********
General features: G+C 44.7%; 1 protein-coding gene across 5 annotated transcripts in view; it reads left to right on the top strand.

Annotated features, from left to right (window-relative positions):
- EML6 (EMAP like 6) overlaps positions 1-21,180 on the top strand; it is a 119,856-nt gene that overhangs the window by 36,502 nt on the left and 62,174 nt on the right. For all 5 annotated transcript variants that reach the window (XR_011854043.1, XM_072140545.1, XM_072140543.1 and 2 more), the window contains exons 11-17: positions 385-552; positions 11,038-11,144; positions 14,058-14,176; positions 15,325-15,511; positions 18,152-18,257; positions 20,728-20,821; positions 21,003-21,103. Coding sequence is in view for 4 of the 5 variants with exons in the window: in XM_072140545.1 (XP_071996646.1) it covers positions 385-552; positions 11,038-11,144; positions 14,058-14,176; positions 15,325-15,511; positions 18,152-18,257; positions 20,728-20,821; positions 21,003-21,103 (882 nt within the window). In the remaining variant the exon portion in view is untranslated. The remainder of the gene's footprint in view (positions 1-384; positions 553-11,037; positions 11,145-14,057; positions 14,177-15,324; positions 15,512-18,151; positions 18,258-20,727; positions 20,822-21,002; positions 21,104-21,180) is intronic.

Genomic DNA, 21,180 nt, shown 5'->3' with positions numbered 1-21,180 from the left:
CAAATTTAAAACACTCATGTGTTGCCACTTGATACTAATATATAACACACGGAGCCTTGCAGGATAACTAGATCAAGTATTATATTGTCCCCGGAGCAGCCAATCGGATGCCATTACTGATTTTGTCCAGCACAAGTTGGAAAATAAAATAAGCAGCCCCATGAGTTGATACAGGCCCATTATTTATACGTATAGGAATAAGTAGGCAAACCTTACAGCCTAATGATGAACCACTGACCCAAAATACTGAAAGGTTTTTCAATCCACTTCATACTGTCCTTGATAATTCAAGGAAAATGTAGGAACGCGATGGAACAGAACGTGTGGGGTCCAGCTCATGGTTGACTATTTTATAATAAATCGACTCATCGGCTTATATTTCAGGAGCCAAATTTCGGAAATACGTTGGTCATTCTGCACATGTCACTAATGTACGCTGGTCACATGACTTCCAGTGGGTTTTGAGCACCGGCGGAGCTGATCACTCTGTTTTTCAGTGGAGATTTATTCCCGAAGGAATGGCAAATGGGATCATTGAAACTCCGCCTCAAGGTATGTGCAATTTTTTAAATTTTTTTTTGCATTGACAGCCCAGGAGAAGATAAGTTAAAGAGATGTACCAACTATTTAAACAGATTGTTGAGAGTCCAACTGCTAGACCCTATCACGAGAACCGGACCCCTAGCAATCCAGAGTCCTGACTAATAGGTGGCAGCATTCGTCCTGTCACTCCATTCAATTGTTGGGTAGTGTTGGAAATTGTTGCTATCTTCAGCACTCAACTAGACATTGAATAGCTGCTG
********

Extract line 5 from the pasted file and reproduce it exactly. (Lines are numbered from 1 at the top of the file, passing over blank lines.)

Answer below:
CAAATTTAAAACACTCATGTGTTGCCACTTGATACTAATATATAACACACGGAGCCTTGCAGGATAACTAGATCAAGTATTATATTGTCCCCGGAGCAGCCAATCGGATGCCATTACTGATTTTGTCCAGCACAAGTTGGAAAATAAAATAAGCAGCCCCATGAGTTGATACAGGCCCATTATTTATACGTATAGGAATAAGTAGGCAAACCTTACAGCCTAATGATGAACCACTGACCCAAAATACTGAAAGGTTTTTCAATCCACTTCATACTGTCCTTGATAATTCAAGGAAAATGTAGGAACGCGATGGAACAGAACGTGTGGGGTCCAGCTCATGGTTGACTATTTTATAATAAATCGACTCATCGGCTTATATTTCAGGAGCCAAATTTCGGAAATACGTTGGTCATTCTGCACATGTCACTAATGTACGCTGGTCACATGACTTCCAGTGGGTTTTGAGCACCGGCGGAGCTGATCACTCTGTTTTTCAGTGGAGATTTATTCCCGAAGGAATGGCAAATGGGATCATTGAAACTCCGCCTCAAGGTATGTGCAATTTTTTAAATTTTTTTTTGCATTGACAGCCCAGGAGAAGATAAGTTAAAGAGATGTACCAACTATTTAAACAGATTGTTGAGAGTCCAACTGCTAGACCCTATCACGAGAACCGGACCCCTAGCAATCCAGAGTCCTGACTAATAGGTGGCAGCATTCGTCCTGTCACTCCATTCAATTGTTGGGTAGTGTTGGAAATTGTTGCTATCTTCAGCACTCAACTAGACATTGAATAGCTGCTG